5,5% of Tatarstan residents believe global COVID-19 conspiracy theory

5,5% of Tatarstan residents believe global COVID-19 conspiracy theory
Photo: Ilya Repin

Most Tatarstan residents fear side effects of the vaccine

57,1% of Tatarstan residents aren’t planning to receive a vaccine against coronavirus. Such data was obtained during a survey on Perception of Vaccination Campaign Against Coronavirus Infection (COVID-19) by Tatarstan Residents. PromRating Information Agency conducted it.

The online poll took place from 8 February to 9 March 2021 among Internet users from Tatarstan. 600 accidental respondents were surveyed. The data of the survey illustrates what browsers and social media are used the most and shows opinions of the most active key social media users, the authors of the research say.

  • Are you planning to receive a vaccine against the coronavirus infection?

    This was one of the questions for the respondents. Citizens of the republic had different opinions about this. 18,6% of the respondents are contemplating it. 8,2% of the participants in the survey replied they were planning to receive a vaccine but later. 5,7% of the people have already been vaccinated. 4,2% of the population will do it soon.
  • What do you personally think about ordinary vaccines?

    In reply to the specialists’ question, 42% of the respondents positively evaluated the vaccine. Moreover, 13,1% of the people said they rather supported it, while 12,9% said they were selective about vaccines. 12,1% of the republic’s residents had a neutral stance.

The researchers singled out “the fear of side effects of a vaccine created in a hurry” as the main reason why Russians aren’t rushing to receive a vaccine against coronavirus compared to citizens of other countries. 70,8% of the people named this variant. Neither do people believe the vaccine’s efficacy. 51,3% voted for this variant. The third most popular answer was that respondents had already recovered from the disease.

The researchers singled out “the fear of side effects of a vaccine created in a hurry” as the main reason why Russians aren’t rushing to receive a vaccine against coronavirus compared to citizens of other countries. Photo: Maxim Platonov

Moreover, 56,5% of people have heard about severe side effects of the vaccine against the coronavirus infection. 33,1% of the population have heard nothing about it. At the same time, around 60% of the surveyed Tatarstan residents are well informed about the way and the site where a vaccine against the coronavirus infection can be administered. Around 10% of the people don’t have an idea of how and where a vaccine could be received, while 22,3% of the respondents knew nothing about it when the survey was carried out.

People learn information about the coronavirus infection mostly via their acquaintances in the medical community. 40,2% of people trust these sources. 16,3% rest on their relatives’ opinion. 14,5% believe websites, 8,7% and 2,2% do television and functionaries they are familiar with.

Among official sources of information, Tatarstan residents trust data of the WHO, Russian and Western scientific institutions.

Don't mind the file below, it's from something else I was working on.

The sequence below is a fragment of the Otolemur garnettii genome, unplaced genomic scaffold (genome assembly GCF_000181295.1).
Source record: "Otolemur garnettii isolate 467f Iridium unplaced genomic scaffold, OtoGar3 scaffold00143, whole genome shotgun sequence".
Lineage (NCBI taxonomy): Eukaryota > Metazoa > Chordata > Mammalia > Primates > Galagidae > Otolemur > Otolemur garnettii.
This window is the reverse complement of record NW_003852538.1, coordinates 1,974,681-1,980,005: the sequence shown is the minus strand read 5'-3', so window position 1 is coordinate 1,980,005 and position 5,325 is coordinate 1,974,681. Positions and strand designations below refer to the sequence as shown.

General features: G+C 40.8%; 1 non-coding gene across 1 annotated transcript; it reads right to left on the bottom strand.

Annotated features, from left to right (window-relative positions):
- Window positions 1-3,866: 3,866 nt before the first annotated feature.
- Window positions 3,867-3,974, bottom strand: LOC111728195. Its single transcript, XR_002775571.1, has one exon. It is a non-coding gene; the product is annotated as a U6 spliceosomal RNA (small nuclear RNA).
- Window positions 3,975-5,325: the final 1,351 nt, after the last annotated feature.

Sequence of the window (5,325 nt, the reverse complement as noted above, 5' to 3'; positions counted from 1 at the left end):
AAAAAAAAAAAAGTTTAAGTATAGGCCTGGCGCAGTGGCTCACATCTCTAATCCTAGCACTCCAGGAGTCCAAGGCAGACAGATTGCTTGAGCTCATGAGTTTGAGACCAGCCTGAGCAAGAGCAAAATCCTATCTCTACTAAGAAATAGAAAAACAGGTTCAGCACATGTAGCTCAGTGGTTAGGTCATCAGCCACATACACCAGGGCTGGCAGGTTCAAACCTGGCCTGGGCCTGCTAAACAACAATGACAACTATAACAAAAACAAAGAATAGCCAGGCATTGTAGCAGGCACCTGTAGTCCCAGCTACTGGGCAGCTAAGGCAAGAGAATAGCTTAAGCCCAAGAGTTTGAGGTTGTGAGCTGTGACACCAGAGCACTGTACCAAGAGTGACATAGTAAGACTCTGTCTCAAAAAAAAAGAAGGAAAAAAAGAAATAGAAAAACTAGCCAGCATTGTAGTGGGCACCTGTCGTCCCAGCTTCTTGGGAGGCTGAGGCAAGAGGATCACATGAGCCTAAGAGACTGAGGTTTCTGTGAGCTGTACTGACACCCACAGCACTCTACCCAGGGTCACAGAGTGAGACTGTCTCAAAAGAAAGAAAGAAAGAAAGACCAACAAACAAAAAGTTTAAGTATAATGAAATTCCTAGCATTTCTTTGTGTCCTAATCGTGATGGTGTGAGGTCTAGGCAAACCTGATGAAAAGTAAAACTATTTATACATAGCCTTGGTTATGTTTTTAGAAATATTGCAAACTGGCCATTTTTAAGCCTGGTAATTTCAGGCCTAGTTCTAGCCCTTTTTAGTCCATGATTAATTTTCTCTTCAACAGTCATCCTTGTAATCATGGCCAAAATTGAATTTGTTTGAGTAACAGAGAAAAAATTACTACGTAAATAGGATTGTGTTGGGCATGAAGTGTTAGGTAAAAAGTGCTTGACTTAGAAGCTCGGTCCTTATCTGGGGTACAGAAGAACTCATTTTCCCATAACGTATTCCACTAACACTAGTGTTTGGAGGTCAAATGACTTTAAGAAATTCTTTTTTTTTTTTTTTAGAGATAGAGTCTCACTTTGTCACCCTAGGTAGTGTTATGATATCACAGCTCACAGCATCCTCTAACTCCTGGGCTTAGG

5,5% of the surveyed Tatarstan citizens are sure there is a global COVID-19 conspiracy theory. Another 23% of the respondents partly share these views. 58,6% of the residents of the region distrust this information.

People in general aren’t really afraid of the new disease. 14,2% evaluate the coronavirus infection as dangerous, while 8,7% consider it very dangerous. Nearly a third of the respondents think it is a moderate disease. 17,1% of the people assume the danger is very low.

5,5% of the surveyed Tatarstan citizens are sure there is a global COVID-19 conspiracy theory. Photo: Rinat Nazmetdinov

“We shouldn’t fight anti-vaccination campaigners”

Nowadays 97,127 people have received a vaccine against coronavirus in Tatarstan, 1,927 of them were vaccinated over the last 24 hours. 41,477 people have received the second dose of the vaccine.

However, despite quite a high pace of vaccination, it is plenty of opponents. The brightest example is when anti-vaccination campaigners from Samara, Saint Petersburg and Kaliningrad who almost foiled a meeting stormed a round-table talk on vaccination in Tatarstan’s Civic Chamber in early February. “The vaccine didn’t complete clinical trials. Our opinion is that the vaccine didn’t go through all clinical trials. Do you warn people of your region they are participating in an experiment?” claimed head of the Association of Independent Doctors Alina Lushavina then.

Alina Lushavina. Photo: Rinat Nazmetdinov

Doctor Valeria Orlova from Saint Petersburg, in turn, offered vice head of Russia’s consumer rights protection watchdog Avdonina to swear on the Constitution that nobody was urged to receive the vaccine. But Tatarstan Vice Premier Leyla Fazleyeva claimed in reply: “So, I am urging you to join a constructive, business talk that doesn’t contain the terms ‘swear’, ‘take an oath’, firstly. Secondly, vaccination isn’t mandatory in Russia”.

Head of the Tatarstan president’s press service Liliya Galimova also expressed her opinion about anti-vaccination campaigners: “We shouldn’t fight anti-vaccination campaigners, and anti-vaccination campaigners shouldn’t fight real life”. According to her, it is every person’s business and right to receive a vaccine or not. It is necessary to stick to positions and trust the professional scientific community in the fight against the disease. “Treatment of coronavirus should reasonably be explained, not just say ‘drink more water and eat ginger’, the speaker added.

By Alexey Nechayev
Tatarstan